The Prevalence of Isolated Neutropenia at High Altitude in Southern Saudi Arabia: Does Altitude Affect Leucocyte Count?
Authors Alkhaldy HY, Awan ZA, Abouzaid AA, Elbahaie HM, Al Amoudi SM, Andarawi M, Shehata SF
Received 1 October 2020
Accepted for publication 9 November 2020
Published 3 December 2020 Volume 2020:13 Pages 1373—1379
Checked for plagiarism Yes
Review by Single anonymous peer review
Peer reviewer comments 2
Editor who approved publication: Dr Scott Fraser
Husain Y Alkhaldy,1,2 Zuhier A. Awan,3,4 Ahmed A Abouzaid,4,5 Hossameldin M Elbahaie,4,6 Saeed M Al Amoudi,4 Mohamed Andarawi,7 Shehata F Shehata8,9
1Department of Internal Medicine, College of Medicine, King Khalid University, Abha, Saudi Arabia; 2Research Center for Advanced Materials Science, King Khalid University, Abha, Saudi Arabia; 3Department of Clinical Biochemistry, Faculty of Medicine, King Abdulaziz University, Jeddah, Saudi Arabia; 4Department of Clinical Pathology, Al-Borg Medical Laboratories, Jeddah, Saudi Arabia; 5Department of Medical Biochemistry, Faculty of Medicine, Al-Azhar University, Cairo, Egypt; 6Clinical Pathology Department, Suez Canal University, Ismailia, Egypt; 7Department of Pathology, College of Medicine, King Khalid University, Abha, Saudi Arabia; 8Department of Community Medicine, College of Medicine, King Khalid University, Abha, Saudi Arabia; 9High Institute of Public Health, Alexandria University, Alexandria, Egypt
Correspondence: Husain Y Alkhaldy
Department of Internal Medicine, College of Medicine, King Khalid University, Abha, P.O.Box 641, Aseer 61421, Saudi Arabia
Tel +966 72417578
Fax +966 72418111
Email [email protected]
Introduction: Isolated neutropenia is a common problem in hematology practice. Benign ethnic neutropenia (BEN) is the common form of neutropenia worldwide and it affects mainly African and Middle Eastern ethnicities. Most cases of isolated mild and moderate neutropenia are benign and associated with no clinical significance. The aim of this study was to estimate the prevalence of isolated neutropenia at high-altitude southern Saudi Arabia.
Methods: A large dataset of complete blood counts (CBCs) was analyzed for walk-in patients of both genders, of age ranges from 12 to 60 years doing blood tests at a commercial lab for high altitude − 2,270 meters above sea level – (HA) group, and from sea level SL group. Abnormal biochemical or CBC results were excluded before analysis.
Results: For HA group, 3123 CBCs were analyzed and for SL group 18,427 CBCs were analyzed. The prevalence of mild neutropenia, defined as absolute neutrophil count (ANC) in the range of 1.0− .5× 109/L, was 12.4% (n=399) versus 5.6% (n=1025), while moderate neutropenia, defined as ANC of 0.5– 1 × 109/L, was present 6% (n=191) versus 1.45% (n=269) in the high altitude and sea level groups, respectively. Severe neutropenia, defined as neutrophil count less than 0.5– 1 × 109/L, was rare in both groups.
Conclusion: Isolated neutropenia is common in Saudis living at high altitude. While benign ethnic neutropenia (BEN) is thought to be the major contributing factor to this high prevalence, other factors including environmental factors and altitude are possible contributing factors along with underlying ethnic neutropenia.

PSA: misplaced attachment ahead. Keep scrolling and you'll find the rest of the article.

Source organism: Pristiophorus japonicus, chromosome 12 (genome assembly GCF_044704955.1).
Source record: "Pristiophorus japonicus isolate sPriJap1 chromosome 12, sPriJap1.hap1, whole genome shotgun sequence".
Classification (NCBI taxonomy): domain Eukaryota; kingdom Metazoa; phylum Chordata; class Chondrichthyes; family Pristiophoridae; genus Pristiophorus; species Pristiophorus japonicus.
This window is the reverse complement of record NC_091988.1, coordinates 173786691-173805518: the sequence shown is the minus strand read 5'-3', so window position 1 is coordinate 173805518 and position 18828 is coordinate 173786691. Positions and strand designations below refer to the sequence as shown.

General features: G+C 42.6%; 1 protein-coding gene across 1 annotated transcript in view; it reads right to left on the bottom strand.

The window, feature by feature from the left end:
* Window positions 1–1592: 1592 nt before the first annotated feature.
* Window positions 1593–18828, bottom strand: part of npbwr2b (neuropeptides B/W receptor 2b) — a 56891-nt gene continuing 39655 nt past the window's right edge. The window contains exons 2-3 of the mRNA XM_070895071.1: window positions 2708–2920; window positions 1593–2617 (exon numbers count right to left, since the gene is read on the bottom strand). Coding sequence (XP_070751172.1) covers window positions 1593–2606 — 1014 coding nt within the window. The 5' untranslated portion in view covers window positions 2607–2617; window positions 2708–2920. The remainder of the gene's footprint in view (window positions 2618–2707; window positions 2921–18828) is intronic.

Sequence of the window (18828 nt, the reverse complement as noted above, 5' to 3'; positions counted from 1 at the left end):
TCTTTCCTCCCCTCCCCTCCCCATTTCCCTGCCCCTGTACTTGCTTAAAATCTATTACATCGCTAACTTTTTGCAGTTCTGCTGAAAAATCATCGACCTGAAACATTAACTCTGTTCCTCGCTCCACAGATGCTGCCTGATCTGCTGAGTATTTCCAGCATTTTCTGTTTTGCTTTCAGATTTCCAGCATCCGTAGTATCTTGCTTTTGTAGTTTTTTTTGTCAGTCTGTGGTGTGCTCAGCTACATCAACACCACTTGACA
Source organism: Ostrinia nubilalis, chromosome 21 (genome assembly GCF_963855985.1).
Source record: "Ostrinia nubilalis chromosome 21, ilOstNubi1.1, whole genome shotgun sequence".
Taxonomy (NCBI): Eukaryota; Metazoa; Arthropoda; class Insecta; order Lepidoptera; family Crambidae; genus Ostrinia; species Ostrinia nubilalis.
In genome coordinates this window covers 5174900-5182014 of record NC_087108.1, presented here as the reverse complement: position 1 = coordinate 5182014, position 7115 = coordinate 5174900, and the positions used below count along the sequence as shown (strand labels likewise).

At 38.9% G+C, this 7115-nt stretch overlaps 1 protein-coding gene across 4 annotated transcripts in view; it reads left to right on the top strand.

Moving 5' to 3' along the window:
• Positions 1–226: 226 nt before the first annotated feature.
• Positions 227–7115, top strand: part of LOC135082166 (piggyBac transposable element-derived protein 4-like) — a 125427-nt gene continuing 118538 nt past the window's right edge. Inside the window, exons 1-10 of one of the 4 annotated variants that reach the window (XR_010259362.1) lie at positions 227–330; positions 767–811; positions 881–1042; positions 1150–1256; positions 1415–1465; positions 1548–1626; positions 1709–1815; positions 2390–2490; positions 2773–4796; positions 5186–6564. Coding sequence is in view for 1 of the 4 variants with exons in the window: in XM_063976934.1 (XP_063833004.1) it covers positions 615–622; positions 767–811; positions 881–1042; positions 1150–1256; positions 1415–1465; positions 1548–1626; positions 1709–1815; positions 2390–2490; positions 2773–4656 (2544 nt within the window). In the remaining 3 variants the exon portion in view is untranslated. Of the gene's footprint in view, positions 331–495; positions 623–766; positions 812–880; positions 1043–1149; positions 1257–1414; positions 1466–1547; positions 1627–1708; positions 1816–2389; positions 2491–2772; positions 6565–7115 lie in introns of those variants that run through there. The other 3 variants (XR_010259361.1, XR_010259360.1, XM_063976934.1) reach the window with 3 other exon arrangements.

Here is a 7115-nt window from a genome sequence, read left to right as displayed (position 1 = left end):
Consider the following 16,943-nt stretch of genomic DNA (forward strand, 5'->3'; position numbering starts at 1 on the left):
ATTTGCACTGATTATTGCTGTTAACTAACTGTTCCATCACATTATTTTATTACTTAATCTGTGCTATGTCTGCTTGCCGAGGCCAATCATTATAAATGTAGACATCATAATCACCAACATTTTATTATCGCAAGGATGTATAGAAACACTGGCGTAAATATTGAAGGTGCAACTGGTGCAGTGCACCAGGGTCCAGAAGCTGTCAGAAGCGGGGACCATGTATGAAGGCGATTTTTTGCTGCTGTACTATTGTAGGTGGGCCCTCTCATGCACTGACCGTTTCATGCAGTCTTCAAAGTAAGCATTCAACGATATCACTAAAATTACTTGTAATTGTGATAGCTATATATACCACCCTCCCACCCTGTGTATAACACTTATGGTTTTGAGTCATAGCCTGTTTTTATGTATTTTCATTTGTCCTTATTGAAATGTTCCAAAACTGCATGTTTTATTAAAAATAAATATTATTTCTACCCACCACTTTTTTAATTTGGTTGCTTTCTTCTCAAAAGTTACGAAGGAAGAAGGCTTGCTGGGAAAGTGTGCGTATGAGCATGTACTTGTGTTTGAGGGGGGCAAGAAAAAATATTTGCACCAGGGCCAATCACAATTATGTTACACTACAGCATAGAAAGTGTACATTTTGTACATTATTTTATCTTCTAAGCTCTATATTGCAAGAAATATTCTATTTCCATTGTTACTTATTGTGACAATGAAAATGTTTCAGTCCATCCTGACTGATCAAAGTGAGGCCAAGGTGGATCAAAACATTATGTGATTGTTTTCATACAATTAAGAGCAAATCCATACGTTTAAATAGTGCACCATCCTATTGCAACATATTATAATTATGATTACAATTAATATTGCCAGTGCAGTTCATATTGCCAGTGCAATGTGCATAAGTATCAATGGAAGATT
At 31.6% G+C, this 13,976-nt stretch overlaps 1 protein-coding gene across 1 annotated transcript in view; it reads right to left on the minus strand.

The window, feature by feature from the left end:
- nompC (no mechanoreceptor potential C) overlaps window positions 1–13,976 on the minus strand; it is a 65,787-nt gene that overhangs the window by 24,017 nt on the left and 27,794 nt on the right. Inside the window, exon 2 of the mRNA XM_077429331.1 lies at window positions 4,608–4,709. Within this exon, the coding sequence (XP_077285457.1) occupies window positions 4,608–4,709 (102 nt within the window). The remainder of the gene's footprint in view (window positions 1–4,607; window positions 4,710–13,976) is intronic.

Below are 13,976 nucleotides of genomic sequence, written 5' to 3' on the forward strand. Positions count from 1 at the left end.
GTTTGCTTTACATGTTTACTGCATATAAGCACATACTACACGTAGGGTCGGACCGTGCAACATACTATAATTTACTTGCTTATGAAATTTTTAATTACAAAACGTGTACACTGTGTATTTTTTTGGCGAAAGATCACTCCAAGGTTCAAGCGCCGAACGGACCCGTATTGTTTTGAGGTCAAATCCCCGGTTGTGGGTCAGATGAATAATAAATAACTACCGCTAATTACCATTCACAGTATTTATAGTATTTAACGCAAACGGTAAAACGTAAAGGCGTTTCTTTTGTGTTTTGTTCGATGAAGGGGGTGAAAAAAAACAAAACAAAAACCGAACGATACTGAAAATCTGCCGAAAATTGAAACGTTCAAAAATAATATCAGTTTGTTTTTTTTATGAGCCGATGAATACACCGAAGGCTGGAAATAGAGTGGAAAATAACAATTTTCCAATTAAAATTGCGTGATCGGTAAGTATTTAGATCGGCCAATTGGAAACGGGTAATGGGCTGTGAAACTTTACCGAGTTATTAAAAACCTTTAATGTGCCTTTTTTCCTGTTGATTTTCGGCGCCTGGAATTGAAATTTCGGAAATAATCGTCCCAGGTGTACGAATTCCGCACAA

Keywords: ethnic neutropenia, high altitude, hematological, leukocyte count
Isolated neutropenia, in the absence of other hematological abnormalities, is a common problem in the primary care and consultation settings of the hematology practice.1,2 There are many causes of neutropenia, whether congenital or acquired.3 Work-up of neutropenia is usually dictated by the associated clinical scenario but when chronic, stable, and mild or moderate in nature, isolated neutropenia is usually a benign condition with no increased risk of infection or progression to hematological malignancies.
Benign Ethnic neutropenia (BEN) – also known as chronic benign neutropenia or constitutional neutropenia – is the most common form of isolated neutropenia worldwide. First described in 1941, in African Americans, this genetically determined condition affects many non-Caucasian ethnicities including African and Middle Eastern ethnicities.4 BEN is usually associated with a mild to moderate decrease in the absolute neutrophil count (ANC) that is associated with no clinical significance, and no increased risk of infection. The genetic basis of benign ethnic neutropenia has been recently defined and the long-term excellent prognosis is well described.5,6
In susceptible ethnicities, a variable benign ethnic neutropenia prevalence of 25–50% has generally been reported.1 Arab ethnicity is among those who constitutionally harbor this ethnic neutropenia.7 In Saudi Arabia, the prevalence of benign ethnic neutropenia is not definitely known. One study estimated the prevalence of BEN in Saudi Arabia at 20%.8 In clinical practice, assigning the diagnosis of benign ethnic neutropenia would usually mean thorough evaluation to exclude many other etiologies including congenital and acquired neutropenia. This usually entails an extensive work-up including sometimes invasive testing like bone marrow aspiration and biopsy, causing unnecessary worries for the patients. When such a health problem is categorized as relatively common and associated with no increased risk, one might think that this should be accepted as a normal variation in susceptible ethnicity which in turn leads to offering no more work-ups.
The effect of high altitude on hemoglobin concentration, red blood cell counts, and their indices are well established.9,10 However, little is known about the effect of high altitude on white blood counts (leucocytes). In our practice, mild and moderate neutropenia is relatively common, and the work-up is usually unrevealing. To our knowledge, there have been no large epidemiological studies to estimate the normal range of blood counts in our high-altitude area (Abha city located at 2270 meters above sea level in Aseer Region, southern Saudi Arabia). Hence, we conducted this study to determine a more precise estimation of the prevalence of benign ethnic neutropenia in high altitude in southern Saudi Arabia.